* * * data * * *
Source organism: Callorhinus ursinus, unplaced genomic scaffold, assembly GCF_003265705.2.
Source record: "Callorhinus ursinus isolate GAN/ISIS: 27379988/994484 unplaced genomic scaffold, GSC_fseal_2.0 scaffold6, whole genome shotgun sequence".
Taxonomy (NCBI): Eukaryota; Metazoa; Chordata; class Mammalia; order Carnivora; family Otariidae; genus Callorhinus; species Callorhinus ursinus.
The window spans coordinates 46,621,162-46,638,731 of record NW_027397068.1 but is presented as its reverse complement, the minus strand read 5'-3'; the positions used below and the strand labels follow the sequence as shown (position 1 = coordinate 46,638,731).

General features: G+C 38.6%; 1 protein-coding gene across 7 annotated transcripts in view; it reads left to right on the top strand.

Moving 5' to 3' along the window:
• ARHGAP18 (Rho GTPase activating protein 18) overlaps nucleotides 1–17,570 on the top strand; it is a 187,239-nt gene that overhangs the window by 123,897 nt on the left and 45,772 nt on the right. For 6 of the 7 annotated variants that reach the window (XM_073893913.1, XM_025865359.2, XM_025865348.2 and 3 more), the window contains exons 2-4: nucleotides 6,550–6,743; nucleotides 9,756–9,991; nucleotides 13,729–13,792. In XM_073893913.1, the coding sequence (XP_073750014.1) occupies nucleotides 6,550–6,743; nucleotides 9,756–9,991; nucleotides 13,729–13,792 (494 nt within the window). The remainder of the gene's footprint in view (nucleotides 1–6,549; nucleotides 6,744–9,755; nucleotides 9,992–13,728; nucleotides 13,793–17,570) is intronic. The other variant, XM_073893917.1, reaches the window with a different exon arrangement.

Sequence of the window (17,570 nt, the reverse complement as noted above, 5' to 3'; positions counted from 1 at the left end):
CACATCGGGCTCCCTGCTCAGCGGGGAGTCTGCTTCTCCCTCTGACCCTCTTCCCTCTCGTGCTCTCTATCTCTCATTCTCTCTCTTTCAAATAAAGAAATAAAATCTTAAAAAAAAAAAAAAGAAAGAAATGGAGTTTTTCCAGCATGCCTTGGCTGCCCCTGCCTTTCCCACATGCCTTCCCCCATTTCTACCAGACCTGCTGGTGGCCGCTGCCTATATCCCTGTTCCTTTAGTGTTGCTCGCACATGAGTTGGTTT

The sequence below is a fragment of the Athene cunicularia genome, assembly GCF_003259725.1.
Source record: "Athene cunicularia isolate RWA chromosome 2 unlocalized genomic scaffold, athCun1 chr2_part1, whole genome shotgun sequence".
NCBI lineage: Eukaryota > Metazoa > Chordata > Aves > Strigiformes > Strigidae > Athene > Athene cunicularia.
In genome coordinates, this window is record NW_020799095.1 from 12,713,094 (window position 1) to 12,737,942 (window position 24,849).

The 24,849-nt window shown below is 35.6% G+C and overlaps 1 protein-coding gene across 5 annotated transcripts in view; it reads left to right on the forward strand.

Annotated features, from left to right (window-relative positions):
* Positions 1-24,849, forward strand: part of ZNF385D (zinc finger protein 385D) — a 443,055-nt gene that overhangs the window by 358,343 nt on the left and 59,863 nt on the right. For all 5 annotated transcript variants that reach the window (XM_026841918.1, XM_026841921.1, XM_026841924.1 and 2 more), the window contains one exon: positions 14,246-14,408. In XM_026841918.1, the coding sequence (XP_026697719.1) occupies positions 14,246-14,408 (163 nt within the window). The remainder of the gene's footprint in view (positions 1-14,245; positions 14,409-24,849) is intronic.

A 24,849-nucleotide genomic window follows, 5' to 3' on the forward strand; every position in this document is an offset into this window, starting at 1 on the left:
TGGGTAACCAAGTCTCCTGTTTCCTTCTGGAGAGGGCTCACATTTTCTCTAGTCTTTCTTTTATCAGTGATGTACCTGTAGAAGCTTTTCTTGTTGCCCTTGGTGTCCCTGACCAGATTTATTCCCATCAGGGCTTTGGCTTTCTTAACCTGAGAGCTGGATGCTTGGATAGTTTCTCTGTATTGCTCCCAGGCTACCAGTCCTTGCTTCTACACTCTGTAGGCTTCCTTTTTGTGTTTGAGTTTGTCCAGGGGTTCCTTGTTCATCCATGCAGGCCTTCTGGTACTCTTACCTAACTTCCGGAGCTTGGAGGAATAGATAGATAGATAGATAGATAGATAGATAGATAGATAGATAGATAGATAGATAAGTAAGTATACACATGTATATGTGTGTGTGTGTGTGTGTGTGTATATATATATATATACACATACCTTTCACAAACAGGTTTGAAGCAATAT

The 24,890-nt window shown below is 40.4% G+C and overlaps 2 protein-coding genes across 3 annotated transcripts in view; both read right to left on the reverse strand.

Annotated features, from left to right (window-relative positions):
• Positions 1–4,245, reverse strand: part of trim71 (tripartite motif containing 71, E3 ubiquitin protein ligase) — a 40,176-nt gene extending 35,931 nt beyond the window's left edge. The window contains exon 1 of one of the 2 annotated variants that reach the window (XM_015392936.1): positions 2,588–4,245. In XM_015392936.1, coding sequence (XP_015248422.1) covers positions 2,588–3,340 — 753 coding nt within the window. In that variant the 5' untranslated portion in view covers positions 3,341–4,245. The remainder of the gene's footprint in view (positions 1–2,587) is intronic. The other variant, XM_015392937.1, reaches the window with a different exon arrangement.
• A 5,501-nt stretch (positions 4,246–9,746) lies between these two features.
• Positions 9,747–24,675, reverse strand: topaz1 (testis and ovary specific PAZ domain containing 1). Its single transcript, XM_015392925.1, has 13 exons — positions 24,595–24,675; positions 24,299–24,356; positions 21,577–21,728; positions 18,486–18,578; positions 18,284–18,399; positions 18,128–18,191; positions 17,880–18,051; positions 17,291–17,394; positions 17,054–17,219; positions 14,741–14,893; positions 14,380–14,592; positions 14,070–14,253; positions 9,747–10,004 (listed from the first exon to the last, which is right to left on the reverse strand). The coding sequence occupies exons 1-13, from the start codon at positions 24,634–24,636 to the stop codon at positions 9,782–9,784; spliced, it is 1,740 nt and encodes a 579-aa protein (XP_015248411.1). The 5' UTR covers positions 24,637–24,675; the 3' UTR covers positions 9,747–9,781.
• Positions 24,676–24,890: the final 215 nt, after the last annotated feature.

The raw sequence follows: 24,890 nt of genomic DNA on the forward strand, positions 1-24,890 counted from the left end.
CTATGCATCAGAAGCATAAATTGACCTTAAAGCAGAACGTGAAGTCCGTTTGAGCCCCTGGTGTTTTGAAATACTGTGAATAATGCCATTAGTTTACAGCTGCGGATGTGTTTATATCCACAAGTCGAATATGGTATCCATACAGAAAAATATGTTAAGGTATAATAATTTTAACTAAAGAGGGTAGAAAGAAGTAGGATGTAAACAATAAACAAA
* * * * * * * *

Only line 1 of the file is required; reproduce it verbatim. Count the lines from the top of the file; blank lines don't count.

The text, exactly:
Source organism: Callorhinus ursinus, unplaced genomic scaffold, assembly GCF_003265705.2.